This past Sunday, and it would seem, the Sunday before and before that, former Vice President Dick Cheney made the round table rounds, spreading his signature cheer, trenchant analysis and Strangelovian fellowship. He shared a few jokes, he defended his record, he preached transparency, he enhanced interrogation. But he wasn't all kittens and rainbows. We're less safe now than under his watch, he warned. His evidence was the face-melting grin emanating from a million screens nationwide.
If Dr. Evil keeps this up, he just might make the Living Things relevant again.
And this band of Creve Coeur-raised brothers (once Jason, Justin and Josh Rothman, now Lillian, Eve and Bosh Berlin), plus guitarist Cory Becker (also from St. Louis), yearns for rock relevance: the kind, as legend has it, a young Jason sought while waiting for Axl Rose to get out of post-riot St. Louis court so he could score an autograph; the kind critics pronounced when the band's best record, Black Skies in Broad Daylight, was released in the UK in 2004; the kind the band captured in the still deadly single "Bom Bom Bom"; the kind you don't often get on a Monday night at Off Broadway.
70 paid isn't a miserable number for a school night, but it's not the turnout a relatively recent Top 40 modern rock band should command in its hometown. The crowd was an affable mix of dance floor babes, regular college rock bros, old timers like myself, and Mr. and Mrs. Becker, the parents of Cory. None of them paid much mind to the listless alt-rock of openers Nothing Still, but the mood in room was friendly and anticipatory. The Living Things don't work their home turf very often.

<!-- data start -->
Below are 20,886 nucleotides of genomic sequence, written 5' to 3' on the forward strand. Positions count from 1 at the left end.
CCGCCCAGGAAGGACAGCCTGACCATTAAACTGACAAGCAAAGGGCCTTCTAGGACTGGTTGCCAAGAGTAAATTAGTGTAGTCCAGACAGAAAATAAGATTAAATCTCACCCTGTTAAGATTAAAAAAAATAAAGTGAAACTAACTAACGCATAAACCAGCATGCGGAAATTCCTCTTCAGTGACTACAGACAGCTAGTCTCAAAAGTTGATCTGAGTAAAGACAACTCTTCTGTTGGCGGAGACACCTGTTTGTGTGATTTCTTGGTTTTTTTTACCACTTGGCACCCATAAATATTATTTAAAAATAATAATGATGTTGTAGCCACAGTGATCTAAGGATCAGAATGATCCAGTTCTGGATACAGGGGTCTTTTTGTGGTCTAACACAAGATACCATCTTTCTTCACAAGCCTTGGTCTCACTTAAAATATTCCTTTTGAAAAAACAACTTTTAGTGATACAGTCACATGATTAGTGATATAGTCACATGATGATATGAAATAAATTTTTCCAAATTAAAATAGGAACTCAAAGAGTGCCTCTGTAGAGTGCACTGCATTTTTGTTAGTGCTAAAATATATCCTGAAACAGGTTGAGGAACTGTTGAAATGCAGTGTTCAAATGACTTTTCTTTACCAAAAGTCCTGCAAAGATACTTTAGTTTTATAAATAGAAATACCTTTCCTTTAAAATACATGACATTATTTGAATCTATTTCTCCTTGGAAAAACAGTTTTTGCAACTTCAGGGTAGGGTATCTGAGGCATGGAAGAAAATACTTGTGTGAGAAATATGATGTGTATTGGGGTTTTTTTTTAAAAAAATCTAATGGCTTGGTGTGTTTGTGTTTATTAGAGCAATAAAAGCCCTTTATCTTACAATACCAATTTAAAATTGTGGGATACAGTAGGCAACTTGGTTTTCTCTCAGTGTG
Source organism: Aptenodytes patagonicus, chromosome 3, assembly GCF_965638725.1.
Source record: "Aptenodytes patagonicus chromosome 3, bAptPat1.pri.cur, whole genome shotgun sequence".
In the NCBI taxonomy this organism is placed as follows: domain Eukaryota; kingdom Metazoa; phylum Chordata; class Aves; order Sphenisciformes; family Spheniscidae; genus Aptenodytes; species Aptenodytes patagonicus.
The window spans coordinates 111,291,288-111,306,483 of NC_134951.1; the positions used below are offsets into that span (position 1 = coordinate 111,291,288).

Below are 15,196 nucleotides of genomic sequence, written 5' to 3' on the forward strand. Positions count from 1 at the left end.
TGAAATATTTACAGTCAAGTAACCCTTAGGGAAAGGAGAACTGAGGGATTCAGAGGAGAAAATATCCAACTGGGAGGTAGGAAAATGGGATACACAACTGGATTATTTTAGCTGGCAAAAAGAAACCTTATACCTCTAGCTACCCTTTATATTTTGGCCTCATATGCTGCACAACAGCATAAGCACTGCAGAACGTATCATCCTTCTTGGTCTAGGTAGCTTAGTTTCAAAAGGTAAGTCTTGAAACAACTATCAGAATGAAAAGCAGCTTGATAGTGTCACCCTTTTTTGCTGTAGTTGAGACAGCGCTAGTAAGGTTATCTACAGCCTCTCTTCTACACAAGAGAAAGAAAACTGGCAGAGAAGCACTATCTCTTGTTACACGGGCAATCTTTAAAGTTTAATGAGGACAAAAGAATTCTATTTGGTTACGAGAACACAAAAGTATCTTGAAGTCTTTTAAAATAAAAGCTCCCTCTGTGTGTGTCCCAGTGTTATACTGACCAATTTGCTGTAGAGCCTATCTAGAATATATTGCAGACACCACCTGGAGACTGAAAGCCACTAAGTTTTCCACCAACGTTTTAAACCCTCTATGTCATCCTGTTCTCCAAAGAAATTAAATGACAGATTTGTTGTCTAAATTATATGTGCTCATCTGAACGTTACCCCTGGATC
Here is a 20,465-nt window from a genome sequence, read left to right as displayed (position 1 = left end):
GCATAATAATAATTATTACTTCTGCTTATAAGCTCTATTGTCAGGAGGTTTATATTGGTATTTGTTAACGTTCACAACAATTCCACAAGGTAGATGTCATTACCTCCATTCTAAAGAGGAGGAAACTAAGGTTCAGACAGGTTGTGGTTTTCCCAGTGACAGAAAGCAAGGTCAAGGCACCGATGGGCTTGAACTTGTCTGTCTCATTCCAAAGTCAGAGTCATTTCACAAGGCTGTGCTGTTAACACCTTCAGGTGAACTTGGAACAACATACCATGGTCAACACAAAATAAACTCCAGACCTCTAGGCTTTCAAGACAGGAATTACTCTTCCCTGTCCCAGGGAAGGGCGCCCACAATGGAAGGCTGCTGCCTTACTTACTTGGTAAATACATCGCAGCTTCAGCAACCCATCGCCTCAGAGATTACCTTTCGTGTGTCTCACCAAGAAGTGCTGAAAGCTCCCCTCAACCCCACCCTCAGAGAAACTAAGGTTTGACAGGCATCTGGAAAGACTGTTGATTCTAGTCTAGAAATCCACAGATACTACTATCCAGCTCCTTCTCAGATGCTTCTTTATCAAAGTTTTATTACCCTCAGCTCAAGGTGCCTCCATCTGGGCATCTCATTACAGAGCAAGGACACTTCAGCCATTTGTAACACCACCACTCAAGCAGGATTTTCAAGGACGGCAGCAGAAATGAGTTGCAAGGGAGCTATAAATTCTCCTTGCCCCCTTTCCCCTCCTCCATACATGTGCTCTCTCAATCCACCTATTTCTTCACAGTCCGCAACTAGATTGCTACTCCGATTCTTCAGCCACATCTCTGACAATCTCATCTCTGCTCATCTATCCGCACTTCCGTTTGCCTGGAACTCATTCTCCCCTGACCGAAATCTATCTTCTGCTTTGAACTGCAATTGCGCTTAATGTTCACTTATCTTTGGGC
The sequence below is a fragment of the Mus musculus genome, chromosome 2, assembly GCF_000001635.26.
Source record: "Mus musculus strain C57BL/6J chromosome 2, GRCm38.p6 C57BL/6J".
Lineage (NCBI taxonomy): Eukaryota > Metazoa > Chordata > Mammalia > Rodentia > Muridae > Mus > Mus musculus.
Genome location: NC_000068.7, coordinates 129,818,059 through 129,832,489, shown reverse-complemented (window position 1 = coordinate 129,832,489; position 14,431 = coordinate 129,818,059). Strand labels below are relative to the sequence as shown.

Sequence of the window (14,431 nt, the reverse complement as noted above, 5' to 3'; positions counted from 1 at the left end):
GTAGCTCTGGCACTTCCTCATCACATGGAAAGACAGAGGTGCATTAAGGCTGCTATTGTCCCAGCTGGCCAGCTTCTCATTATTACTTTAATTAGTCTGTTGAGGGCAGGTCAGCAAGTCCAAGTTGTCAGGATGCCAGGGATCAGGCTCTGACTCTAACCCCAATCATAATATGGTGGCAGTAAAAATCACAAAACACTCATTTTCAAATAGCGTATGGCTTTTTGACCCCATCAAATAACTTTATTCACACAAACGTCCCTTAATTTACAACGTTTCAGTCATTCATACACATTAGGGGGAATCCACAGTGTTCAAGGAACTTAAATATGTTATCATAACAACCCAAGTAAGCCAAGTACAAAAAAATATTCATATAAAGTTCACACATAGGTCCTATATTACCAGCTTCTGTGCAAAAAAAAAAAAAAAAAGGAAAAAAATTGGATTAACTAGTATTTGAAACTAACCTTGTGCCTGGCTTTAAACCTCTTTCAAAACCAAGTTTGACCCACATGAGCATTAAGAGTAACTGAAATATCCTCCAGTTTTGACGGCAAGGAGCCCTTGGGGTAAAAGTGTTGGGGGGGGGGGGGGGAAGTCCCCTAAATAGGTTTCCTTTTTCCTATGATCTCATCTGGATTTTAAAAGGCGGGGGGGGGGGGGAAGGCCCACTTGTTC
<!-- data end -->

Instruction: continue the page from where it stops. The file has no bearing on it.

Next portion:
After overture music courtesy of Bob Marley's "Get Up, Stand Up," the ten-song set opened with the fuzz boogie of "Brass Knuckles," the first song on Habeas Corpus, setting a loud, fast and warmly engaged tone for the night. "It's a pleasure to be back in St. Louis," Lillian called out. Lillian's Mick Jagger by way of Tina Turner hip shake, Cory's tightly compressed guitar chops, and the rhythm section's steady anchoring suggested the band was in a heavy groove-centric mood.
There would be no preaching to the choir, no dollar bills burned, no stunts of any kind, just a few toasts to the hometown, just one hard and focused and catchy rock song after another. "Mercedes Marxist" bled into "Bom Bom Bom," into "Oxygen" into recent single "Let It Rain." Only before "Snake Oil Man," the weakest song of the night, did Lillian state the obvious: "This song goes out to Dick Cheney." The dedicatee was unavailable for comment, but he's heard it all before. It's not that politics can't rock; it's just that it rarely does under the weight of Moveon.org-like exertion.
Bosh Berlin's precise and spirited drumming can just about save any song, though the excellent closing quartet of "I Owe," "Cost of Living," "Post-Millenium Extinction Blues" and "Bombs Below," hardly needed saving. There would be no encore, and Lillian knew it, fleeing the stage for the green room with the look of a man who had just seen his own ghost put on a very good, consistently charismatic rock show and receive only the faintest of responses in return.